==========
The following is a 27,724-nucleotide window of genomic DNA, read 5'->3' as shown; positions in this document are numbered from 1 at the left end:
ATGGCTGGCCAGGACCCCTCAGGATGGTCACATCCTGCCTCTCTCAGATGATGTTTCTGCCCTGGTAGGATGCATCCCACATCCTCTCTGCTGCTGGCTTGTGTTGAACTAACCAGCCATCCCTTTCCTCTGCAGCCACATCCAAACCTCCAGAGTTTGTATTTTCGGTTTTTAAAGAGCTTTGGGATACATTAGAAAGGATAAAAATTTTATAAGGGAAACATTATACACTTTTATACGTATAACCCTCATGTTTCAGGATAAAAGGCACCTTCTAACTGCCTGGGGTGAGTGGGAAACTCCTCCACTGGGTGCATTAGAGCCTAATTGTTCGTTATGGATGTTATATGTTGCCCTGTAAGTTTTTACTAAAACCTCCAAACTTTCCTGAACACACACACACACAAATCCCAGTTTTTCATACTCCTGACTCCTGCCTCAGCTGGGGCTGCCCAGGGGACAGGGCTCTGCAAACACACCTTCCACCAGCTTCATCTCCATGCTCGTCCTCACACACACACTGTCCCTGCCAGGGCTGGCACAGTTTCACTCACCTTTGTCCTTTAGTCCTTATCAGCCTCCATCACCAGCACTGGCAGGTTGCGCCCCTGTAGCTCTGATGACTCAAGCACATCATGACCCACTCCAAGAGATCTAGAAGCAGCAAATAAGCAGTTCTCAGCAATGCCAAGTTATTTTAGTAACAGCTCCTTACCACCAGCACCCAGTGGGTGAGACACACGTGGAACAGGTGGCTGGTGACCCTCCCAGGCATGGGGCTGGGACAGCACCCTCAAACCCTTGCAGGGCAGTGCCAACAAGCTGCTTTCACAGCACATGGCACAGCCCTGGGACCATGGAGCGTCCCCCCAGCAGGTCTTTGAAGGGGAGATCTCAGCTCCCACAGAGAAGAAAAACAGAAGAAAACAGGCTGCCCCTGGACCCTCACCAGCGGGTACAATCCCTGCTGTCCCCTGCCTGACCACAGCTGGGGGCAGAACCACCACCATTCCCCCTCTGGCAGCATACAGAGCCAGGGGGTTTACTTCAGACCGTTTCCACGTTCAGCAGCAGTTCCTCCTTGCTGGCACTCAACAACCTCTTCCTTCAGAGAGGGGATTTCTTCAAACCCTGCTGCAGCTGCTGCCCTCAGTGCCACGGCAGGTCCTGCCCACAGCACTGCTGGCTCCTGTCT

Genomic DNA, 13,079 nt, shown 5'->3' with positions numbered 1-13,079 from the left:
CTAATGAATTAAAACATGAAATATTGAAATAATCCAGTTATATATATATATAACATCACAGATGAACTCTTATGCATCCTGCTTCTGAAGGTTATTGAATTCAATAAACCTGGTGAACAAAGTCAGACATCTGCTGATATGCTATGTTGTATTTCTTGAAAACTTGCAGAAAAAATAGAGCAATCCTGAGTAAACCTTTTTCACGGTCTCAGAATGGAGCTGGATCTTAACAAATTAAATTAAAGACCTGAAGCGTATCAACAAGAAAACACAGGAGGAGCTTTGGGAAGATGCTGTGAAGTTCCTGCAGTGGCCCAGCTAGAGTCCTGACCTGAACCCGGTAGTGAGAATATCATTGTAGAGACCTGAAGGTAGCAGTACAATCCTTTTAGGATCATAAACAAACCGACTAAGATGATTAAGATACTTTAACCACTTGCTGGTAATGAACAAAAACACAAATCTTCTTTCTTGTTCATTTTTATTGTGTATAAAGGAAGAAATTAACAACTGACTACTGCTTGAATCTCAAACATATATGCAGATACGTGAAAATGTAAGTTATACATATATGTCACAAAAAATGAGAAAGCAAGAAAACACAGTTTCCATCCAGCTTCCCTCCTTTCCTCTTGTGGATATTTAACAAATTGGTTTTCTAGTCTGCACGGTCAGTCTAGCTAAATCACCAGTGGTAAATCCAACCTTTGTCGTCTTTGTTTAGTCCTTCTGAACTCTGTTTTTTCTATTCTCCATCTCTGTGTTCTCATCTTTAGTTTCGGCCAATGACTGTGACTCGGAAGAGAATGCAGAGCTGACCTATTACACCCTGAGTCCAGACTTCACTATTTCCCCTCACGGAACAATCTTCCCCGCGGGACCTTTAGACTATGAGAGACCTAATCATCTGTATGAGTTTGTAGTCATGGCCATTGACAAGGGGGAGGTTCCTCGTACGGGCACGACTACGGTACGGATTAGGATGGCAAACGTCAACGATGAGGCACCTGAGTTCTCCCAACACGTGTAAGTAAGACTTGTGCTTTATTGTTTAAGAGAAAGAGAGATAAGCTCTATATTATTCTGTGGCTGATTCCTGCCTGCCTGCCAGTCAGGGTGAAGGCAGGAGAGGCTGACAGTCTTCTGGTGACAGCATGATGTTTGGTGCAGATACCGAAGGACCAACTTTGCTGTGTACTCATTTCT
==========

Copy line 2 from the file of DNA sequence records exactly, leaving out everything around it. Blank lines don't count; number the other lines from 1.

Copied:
ATGGCTGGCCAGGACCCCTCAGGATGGTCACATCCTGCCTCTCTCAGATGATGTTTCTGCCCTGGTAGGATGCATCCCACATCCTCTCTGCTGCTGGCTTGTGTTGAACTAACCAGCCATCCCTTTCCTCTGCAGCCACATCCAAACCTCCAGAGTTTGTATTTTCGGTTTTTAAAGAGCTTTGGGATACATTAGAAAGGATAAAAATTTTATAAGGGAAACATTATACACTTTTATACGTATAACCCTCATGTTTCAGGATAAAAGGCACCTTCTAACTGCCTGGGGTGAGTGGGAAACTCCTCCACTGGGTGCATTAGAGCCTAATTGTTCGTTATGGATGTTATATGTTGCCCTGTAAGTTTTTACTAAAACCTCCAAACTTTCCTGAACACACACACACACAAATCCCAGTTTTTCATACTCCTGACTCCTGCCTCAGCTGGGGCTGCCCAGGGGACAGGGCTCTGCAAACACACCTTCCACCAGCTTCATCTCCATGCTCGTCCTCACACACACACTGTCCCTGCCAGGGCTGGCACAGTTTCACTCACCTTTGTCCTTTAGTCCTTATCAGCCTCCATCACCAGCACTGGCAGGTTGCGCCCCTGTAGCTCTGATGACTCAAGCACATCATGACCCACTCCAAGAGATCTAGAAGCAGCAAATAAGCAGTTCTCAGCAATGCCAAGTTATTTTAGTAACAGCTCCTTACCACCAGCACCCAGTGGGTGAGACACACGTGGAACAGGTGGCTGGTGACCCTCCCAGGCATGGGGCTGGGACAGCACCCTCAAACCCTTGCAGGGCAGTGCCAACAAGCTGCTTTCACAGCACATGGCACAGCCCTGGGACCATGGAGCGTCCCCCCAGCAGGTCTTTGAAGGGGAGATCTCAGCTCCCACAGAGAAGAAAAACAGAAGAAAACAGGCTGCCCCTGGACCCTCACCAGCGGGTACAATCCCTGCTGTCCCCTGCCTGACCACAGCTGGGGGCAGAACCACCACCATTCCCCCTCTGGCAGCATACAGAGCCAGGGGGTTTACTTCAGACCGTTTCCACGTTCAGCAGCAGTTCCTCCTTGCTGGCACTCAACAACCTCTTCCTTCAGAGAGGGGATTTCTTCAAACCCTGCTGCAGCTGCTGCCCTCAGTGCCACGGCAGGTCCTGCCCACAGCACTGCTGGCTCCTGTCT